Some of Northern Ireland’s top sporting talent are backing British Heart Foundation Northern Ireland’s (BHF NI) campaign to train more communities in CPR and defibrillator awareness and save hundreds of lives each year.
With around 1,400 out of hospital cardiac arrests in Northern Ireland every year, but less than one in ten people surviving, the heart charity is calling on post primary schools, community groups and sports clubs to get trained in the lifesaving skills to improve survival rates.
BHF NI say if survival rates here were boosted to match those seen in parts of Norway, where CPR is taught in schools and up to one in four people survive, hundreds of additional lives could be saved each year.
The charity’s bid to improve cardiac arrest survival was launched at the House of Sport.
Robin McCready from Bangor - who survived a sudden cardiac arrest eight years ago - said: "I never expected it to happen to me. I was fit and healthy and as well as taekwondo I also played hockey.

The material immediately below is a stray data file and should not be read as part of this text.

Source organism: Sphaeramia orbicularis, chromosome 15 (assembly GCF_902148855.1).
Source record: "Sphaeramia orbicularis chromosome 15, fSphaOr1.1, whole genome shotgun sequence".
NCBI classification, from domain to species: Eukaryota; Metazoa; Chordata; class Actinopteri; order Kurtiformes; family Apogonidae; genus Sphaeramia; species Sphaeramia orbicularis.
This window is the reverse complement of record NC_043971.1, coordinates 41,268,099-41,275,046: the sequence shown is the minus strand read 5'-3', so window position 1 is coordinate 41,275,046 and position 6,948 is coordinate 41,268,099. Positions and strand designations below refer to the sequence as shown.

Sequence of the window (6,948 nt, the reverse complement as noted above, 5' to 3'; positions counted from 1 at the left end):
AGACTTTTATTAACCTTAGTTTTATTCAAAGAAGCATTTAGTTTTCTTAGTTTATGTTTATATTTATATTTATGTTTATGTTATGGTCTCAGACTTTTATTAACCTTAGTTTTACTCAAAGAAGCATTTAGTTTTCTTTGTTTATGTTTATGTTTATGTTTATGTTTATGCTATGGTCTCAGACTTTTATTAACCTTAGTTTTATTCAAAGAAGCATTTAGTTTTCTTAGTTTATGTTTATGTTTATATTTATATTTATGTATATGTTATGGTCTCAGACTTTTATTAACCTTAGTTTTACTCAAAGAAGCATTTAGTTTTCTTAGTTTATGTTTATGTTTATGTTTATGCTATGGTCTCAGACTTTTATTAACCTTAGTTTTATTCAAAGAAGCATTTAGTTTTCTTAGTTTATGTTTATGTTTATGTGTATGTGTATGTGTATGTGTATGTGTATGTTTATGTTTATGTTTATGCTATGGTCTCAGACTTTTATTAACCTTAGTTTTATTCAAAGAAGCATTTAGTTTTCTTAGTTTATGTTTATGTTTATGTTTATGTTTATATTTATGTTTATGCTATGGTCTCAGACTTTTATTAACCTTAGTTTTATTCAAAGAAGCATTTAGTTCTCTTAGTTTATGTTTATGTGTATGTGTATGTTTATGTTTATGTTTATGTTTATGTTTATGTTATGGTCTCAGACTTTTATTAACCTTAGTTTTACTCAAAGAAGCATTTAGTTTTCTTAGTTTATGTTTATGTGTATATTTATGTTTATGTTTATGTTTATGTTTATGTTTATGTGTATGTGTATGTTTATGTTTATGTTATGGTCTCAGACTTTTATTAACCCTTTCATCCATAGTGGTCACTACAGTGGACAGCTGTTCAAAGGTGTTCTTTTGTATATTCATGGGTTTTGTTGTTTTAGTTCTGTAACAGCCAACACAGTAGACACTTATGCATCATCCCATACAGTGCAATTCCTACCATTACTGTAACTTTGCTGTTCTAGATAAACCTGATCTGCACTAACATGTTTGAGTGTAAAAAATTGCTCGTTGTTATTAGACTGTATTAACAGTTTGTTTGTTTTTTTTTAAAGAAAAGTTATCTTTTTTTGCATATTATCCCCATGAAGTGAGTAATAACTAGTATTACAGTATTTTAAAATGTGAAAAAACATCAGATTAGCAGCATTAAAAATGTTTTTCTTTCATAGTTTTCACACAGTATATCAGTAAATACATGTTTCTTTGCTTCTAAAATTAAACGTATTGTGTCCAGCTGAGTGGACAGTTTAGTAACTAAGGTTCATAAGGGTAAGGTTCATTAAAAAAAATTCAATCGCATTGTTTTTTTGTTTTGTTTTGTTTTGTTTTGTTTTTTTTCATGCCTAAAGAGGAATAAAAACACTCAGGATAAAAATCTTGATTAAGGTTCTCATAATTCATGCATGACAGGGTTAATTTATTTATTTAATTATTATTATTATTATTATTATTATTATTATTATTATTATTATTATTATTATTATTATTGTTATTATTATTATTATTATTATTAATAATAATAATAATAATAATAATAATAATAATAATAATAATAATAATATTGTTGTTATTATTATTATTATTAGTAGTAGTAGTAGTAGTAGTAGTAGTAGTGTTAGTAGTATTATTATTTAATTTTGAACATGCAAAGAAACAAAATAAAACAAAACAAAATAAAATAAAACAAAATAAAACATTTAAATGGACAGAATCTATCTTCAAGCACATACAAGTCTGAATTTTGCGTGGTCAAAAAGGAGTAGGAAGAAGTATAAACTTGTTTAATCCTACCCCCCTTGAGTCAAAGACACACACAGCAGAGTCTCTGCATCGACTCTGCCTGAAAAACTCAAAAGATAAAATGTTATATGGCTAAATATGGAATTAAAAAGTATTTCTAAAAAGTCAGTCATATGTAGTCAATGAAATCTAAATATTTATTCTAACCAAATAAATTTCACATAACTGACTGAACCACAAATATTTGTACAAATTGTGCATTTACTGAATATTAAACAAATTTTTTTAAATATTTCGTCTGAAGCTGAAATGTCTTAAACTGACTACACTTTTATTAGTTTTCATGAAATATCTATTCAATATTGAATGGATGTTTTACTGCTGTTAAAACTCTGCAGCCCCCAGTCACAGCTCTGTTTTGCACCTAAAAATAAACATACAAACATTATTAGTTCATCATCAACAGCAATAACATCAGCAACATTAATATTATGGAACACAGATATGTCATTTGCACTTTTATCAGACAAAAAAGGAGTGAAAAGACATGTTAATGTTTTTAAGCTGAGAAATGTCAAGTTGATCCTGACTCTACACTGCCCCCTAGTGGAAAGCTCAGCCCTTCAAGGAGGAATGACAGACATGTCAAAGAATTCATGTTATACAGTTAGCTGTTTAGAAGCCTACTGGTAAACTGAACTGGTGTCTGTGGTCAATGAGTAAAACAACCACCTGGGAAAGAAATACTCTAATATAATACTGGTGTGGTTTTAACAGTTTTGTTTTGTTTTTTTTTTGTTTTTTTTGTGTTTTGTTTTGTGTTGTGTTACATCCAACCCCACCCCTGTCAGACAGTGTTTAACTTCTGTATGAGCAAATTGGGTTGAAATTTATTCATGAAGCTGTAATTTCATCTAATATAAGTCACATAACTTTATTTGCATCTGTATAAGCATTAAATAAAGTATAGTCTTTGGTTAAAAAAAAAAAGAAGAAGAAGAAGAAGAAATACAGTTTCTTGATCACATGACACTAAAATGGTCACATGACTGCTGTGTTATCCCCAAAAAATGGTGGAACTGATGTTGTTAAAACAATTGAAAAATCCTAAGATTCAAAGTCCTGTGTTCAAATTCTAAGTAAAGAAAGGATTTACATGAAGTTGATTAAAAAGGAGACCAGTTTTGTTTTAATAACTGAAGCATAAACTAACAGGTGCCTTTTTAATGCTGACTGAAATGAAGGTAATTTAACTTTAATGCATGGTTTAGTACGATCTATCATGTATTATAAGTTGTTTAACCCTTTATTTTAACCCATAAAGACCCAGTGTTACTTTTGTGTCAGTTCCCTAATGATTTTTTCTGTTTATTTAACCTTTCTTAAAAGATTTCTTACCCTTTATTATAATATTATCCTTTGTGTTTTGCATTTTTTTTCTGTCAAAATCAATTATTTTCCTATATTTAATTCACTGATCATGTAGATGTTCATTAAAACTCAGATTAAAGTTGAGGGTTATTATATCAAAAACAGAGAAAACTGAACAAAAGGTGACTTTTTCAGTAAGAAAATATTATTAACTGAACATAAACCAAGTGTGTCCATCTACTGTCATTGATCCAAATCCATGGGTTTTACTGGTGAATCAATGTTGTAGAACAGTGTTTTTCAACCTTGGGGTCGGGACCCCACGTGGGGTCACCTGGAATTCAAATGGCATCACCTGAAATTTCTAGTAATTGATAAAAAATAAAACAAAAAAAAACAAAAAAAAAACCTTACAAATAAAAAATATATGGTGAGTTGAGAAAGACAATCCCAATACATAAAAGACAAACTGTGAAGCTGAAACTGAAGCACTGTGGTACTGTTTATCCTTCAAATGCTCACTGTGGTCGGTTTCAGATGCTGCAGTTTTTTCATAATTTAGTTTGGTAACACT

"I collapsed in Bangor Leisure Centre and it was only through the quick actions of the people there who performed CPR and defibrillation that I am here today.
Linfield manager David Healy said, “As a sportsman and now manager at Linfield Football Club I know how vitally important it is for sports clubs, community groups and schools to know this amazing skill. It could really be the difference between life and death.
“I know how important it is to keep yourself fit and healthy but everyone will know that cardiac arrests can happen to people who are the peak of their fitness like my fellow football player Fabrice Muamba. That is why it’s so important that everyone here has the vital skills to save a life.”